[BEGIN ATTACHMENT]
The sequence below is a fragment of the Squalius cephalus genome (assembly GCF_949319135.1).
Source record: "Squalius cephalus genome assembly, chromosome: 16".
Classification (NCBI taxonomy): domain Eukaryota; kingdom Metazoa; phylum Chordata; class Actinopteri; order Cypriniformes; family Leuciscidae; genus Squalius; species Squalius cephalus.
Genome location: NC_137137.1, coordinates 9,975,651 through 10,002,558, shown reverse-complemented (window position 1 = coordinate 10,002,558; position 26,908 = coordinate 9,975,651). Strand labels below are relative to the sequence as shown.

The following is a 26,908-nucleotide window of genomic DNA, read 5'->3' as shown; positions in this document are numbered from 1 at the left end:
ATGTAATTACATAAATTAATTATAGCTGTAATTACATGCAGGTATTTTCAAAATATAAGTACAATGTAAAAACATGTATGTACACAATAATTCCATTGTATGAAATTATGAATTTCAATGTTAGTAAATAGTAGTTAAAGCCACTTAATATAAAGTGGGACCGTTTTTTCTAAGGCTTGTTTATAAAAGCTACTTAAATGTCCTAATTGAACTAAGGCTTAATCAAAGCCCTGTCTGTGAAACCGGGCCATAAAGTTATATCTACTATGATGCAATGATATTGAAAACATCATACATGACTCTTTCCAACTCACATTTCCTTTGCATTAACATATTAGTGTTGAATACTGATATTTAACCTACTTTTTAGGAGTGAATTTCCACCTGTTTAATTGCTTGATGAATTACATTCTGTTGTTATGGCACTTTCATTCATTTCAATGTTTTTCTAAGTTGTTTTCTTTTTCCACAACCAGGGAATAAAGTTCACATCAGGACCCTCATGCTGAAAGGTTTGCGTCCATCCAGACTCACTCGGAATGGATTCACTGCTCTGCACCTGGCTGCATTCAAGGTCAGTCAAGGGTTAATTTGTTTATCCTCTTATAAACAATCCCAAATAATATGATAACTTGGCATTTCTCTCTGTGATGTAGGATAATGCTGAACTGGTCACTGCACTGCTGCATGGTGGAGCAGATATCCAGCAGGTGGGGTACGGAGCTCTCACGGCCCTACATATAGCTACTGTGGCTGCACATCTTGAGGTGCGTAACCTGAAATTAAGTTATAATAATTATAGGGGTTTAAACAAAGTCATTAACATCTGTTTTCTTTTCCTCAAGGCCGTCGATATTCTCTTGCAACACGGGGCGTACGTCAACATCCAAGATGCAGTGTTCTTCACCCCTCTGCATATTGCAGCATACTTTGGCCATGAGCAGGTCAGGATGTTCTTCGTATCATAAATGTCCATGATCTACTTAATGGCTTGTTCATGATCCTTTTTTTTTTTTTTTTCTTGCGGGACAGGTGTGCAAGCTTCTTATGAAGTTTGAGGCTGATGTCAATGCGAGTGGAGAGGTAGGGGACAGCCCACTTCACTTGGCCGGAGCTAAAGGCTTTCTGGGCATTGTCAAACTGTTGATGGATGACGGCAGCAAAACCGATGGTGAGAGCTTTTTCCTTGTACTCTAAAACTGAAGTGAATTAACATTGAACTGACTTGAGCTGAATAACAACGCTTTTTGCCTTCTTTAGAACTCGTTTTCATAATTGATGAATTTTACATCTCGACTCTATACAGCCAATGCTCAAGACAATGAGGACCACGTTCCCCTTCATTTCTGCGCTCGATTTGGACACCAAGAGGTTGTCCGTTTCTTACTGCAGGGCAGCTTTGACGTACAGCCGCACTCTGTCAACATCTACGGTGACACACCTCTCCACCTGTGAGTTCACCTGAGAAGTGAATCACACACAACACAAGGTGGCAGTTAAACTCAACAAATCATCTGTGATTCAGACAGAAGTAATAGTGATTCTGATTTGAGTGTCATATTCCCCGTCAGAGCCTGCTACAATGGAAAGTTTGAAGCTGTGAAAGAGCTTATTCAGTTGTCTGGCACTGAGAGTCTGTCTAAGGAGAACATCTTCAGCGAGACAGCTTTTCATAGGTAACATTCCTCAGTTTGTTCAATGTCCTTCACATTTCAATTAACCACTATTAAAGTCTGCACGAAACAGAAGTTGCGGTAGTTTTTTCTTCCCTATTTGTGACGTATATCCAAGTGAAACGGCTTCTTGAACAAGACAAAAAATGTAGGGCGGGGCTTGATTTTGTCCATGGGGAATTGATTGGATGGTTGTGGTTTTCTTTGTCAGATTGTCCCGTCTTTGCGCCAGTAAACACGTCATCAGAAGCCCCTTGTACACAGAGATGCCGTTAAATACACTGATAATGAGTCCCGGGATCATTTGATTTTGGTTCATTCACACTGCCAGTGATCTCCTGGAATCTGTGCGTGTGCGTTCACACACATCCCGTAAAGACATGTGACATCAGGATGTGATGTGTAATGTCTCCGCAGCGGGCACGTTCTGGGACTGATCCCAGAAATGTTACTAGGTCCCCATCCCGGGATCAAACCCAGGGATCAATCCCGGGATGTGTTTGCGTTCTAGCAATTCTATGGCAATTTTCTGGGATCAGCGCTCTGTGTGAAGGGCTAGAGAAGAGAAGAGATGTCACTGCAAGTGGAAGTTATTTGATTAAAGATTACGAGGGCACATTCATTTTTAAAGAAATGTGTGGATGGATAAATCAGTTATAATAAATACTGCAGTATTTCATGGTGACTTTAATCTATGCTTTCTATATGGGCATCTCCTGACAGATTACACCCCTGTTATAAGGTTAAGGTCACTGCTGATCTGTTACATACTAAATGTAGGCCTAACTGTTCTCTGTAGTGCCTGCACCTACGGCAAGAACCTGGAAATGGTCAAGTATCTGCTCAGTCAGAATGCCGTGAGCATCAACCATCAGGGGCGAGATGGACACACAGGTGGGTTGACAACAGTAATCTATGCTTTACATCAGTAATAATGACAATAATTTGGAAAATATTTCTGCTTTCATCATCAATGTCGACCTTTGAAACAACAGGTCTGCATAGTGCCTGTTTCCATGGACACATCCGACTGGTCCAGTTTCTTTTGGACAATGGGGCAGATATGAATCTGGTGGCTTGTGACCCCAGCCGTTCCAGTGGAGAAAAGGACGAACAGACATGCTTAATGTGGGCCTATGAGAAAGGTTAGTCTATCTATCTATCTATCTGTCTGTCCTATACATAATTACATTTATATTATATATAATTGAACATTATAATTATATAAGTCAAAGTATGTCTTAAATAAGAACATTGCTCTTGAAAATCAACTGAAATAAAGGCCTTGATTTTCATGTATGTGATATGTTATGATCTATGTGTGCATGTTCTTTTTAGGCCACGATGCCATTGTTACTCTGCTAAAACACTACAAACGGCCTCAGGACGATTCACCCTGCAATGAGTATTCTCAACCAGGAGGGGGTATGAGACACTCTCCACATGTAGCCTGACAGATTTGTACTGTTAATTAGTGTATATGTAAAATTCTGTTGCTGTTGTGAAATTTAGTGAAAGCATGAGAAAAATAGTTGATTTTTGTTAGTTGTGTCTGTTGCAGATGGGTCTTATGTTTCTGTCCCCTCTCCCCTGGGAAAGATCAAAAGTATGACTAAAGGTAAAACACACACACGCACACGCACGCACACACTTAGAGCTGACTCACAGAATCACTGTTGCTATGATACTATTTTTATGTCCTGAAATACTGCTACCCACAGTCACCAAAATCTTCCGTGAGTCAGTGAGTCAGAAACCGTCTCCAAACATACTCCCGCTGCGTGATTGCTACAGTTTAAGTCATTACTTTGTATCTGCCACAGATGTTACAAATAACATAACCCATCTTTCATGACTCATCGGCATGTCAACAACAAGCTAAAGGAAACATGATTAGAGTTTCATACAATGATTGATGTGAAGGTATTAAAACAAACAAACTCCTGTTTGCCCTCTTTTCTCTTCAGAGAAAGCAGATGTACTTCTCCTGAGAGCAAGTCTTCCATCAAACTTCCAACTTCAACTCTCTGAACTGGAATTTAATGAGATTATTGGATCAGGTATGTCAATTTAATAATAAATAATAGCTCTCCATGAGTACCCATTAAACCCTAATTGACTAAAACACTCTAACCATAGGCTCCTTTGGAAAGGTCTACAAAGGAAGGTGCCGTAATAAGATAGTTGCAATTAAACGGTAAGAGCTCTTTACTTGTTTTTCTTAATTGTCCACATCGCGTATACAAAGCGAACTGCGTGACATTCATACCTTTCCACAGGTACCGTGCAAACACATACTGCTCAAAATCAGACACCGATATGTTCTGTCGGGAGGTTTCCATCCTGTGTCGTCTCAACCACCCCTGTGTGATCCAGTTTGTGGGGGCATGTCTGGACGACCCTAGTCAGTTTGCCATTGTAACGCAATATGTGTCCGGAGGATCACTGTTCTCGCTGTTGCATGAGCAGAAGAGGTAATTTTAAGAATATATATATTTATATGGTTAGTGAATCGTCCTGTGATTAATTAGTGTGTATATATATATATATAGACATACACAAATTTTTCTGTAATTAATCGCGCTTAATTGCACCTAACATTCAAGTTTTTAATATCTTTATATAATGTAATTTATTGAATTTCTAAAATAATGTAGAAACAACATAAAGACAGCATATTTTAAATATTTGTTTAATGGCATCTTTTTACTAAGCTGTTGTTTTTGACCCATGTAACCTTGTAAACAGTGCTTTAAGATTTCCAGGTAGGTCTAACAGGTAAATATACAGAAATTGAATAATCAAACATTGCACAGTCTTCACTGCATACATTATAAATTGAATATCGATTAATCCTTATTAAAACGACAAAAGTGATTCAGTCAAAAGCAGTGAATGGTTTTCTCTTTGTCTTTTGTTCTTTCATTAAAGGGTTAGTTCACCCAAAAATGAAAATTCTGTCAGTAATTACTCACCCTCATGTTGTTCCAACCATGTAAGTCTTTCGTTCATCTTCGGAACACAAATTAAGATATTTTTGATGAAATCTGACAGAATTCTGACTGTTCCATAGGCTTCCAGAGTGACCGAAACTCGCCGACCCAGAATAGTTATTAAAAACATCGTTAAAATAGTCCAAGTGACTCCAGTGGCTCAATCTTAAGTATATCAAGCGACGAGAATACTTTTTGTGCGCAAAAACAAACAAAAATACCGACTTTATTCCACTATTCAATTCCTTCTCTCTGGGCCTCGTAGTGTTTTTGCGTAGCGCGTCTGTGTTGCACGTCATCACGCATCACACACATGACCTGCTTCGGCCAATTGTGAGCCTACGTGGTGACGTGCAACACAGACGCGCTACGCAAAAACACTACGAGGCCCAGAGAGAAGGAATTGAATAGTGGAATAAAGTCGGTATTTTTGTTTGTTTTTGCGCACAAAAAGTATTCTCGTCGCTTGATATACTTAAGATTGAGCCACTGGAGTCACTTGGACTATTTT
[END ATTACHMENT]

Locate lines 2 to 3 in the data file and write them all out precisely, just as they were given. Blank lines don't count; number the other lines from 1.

Source record: "Squalius cephalus genome assembly, chromosome: 16".
Classification (NCBI taxonomy): domain Eukaryota; kingdom Metazoa; phylum Chordata; class Actinopteri; order Cypriniformes; family Leuciscidae; genus Squalius; species Squalius cephalus.